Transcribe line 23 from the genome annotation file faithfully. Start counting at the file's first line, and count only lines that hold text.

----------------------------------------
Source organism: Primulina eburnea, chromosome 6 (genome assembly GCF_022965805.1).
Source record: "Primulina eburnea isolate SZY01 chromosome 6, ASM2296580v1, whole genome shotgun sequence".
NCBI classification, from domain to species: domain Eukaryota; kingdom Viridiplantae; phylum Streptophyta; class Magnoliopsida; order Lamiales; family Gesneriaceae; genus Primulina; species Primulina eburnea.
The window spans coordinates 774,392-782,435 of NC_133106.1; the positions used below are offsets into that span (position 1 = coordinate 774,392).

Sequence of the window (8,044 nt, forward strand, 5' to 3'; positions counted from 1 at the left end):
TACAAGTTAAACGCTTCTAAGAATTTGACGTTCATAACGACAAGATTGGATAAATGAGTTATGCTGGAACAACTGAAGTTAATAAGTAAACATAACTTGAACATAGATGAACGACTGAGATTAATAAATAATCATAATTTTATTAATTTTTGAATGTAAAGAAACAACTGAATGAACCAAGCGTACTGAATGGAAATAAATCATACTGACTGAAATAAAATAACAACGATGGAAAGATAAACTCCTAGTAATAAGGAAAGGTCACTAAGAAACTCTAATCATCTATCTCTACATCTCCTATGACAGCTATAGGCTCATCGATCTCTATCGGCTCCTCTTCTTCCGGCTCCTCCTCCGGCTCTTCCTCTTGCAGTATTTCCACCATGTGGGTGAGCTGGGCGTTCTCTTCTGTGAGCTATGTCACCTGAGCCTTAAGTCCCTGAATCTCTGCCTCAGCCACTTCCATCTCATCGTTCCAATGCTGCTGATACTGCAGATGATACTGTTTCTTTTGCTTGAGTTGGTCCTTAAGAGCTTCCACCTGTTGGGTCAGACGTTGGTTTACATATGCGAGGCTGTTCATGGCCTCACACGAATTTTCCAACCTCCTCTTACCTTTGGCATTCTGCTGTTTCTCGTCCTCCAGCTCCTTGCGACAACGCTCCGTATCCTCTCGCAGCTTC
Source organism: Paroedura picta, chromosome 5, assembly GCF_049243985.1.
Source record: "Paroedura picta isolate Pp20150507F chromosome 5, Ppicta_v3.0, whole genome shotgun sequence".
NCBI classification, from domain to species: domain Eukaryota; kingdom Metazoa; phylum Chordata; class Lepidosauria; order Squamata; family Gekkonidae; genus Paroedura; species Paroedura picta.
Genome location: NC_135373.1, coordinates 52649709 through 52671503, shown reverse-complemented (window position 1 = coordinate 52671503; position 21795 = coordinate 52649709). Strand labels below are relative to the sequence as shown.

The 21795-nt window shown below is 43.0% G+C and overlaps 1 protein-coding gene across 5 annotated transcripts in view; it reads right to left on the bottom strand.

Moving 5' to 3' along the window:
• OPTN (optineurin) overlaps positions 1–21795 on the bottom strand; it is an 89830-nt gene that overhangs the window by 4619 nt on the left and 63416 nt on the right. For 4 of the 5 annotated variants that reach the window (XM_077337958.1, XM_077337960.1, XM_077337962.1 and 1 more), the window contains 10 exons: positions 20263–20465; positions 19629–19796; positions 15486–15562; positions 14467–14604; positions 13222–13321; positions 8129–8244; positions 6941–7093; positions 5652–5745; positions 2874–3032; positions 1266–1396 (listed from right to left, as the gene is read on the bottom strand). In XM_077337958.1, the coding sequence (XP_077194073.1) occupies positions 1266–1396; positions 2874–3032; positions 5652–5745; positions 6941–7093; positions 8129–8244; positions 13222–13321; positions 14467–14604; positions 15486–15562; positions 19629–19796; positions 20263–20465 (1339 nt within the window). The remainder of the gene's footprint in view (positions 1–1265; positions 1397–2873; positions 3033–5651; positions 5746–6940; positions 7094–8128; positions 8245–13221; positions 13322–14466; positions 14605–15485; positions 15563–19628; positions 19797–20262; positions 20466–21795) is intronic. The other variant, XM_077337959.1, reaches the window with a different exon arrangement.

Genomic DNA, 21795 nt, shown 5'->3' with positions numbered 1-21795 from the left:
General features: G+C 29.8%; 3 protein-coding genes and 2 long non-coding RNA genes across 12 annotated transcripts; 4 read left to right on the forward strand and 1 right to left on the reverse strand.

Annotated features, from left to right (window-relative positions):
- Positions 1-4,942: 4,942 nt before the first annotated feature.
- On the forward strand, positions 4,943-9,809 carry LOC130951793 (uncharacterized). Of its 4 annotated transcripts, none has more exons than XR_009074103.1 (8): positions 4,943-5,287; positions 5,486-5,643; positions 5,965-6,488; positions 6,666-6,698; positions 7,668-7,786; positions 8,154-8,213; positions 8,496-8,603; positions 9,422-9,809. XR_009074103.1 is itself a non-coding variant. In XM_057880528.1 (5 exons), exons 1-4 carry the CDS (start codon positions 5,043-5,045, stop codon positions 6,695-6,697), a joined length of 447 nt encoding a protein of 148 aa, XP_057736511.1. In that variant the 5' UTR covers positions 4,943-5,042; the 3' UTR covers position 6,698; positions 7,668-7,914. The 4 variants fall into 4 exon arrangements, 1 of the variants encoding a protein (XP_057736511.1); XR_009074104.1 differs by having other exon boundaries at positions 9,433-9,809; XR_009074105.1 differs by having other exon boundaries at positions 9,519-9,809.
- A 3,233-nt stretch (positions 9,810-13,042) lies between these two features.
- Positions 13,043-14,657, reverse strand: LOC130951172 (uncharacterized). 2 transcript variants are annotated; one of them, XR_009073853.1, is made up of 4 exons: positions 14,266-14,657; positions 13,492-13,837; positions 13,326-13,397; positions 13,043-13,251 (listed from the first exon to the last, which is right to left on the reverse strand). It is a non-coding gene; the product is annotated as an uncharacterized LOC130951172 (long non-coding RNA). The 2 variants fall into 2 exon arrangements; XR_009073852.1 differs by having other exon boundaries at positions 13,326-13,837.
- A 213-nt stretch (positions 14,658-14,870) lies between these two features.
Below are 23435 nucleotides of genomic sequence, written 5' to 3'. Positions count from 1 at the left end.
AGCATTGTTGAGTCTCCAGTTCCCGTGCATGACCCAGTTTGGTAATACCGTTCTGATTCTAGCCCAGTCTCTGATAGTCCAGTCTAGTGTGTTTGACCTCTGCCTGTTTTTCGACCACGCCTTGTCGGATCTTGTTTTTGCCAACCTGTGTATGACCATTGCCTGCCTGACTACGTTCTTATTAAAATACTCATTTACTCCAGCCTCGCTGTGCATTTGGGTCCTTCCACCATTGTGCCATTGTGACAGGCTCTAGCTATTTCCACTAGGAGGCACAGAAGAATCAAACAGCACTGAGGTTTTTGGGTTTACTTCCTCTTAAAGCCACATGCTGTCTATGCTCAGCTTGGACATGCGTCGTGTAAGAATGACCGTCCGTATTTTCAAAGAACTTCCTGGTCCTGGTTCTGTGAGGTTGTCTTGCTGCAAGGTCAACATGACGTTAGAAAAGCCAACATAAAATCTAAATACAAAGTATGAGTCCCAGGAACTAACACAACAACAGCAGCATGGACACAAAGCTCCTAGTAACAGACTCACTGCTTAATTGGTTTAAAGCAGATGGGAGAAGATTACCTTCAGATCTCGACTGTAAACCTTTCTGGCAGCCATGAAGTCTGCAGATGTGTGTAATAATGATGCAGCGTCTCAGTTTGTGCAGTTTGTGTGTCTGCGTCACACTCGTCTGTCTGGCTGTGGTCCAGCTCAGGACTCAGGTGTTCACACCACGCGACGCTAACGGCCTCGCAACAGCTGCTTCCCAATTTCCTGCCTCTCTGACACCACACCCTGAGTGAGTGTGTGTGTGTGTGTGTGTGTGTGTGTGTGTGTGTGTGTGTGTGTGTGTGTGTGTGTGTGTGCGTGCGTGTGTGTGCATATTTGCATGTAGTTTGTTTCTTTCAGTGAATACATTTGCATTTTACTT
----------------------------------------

AGCATTGTTGAGTCTCCAGTTCCCGTGCATGACCCAGTTTGGTAATACCGTTCTGATTCTAGCCCAGTCTCTGATAGTCCAGTCTAGTGTGTTTGACCTCTGCCTGTTTTTCGACCACGCCTTGTCGGATCTTGTTTTTGCCAACCTGTGTATGACCATTGCCTGCCTGACTACGTTCTTATTAAAATACTCATTTACTCCAGCCTCGCTGTGCATTTGGGTCCTTCCACCATTGTGCCATTGTGACAGGCTCTAGCTATTTCCACTAGGAGGCACAGAAGAATCAAACAGCACTGAGGTTTTTGGGTTTACTTCCTCTTAAAGCCACATGCTGTCTATGCTCAGCTTGGACATGCGTCGTGTAAGAATGACCGTCCGTATTTTCAAAGAACTTCCTGGTCCTGGTTCTGTGAGGTTGTCTTGCTGCAAGGTCAACATGACGTTAGAAAAGCCAACATAAAATCTAAATACAAAGTATGAGTCCCAGGAACTAACACAACAACAGCAGCATGGACACAAAGCTCCTAGTAACAGACTCACTGCTTAATTGGTTTAAAGCAGATGGGAGAAGATTACCTTCAGATCTCGACTGTAAACCTTTCTGGCAGCCATGAAGTCTGCAGATGTGTGTAATAATGATGCAGCGTCTCAGTTTGTGCAGTTTGTGTGTCTGCGTCACACTCGTCTGTCTGGCTGTGGTCCAGCTCAGGACTCAGGTGTTCACACCACGCGACGCTAACGGCCTCGCAACAGCTGCTTCCCAATTTCCTGCCTCTCTGACACCACACCCTGAGTGAGTGTGTGTGTGTGTGTGTGTGTGTGTGTGTGTGTGTGTGTGTGTGTGTGTGTGTGTGTGTGTGCGTGCGTGTGTGTGCATATTTGCATGTAGTTTGTTTCTTTCAGTGAATACATTTGCATTTTACTT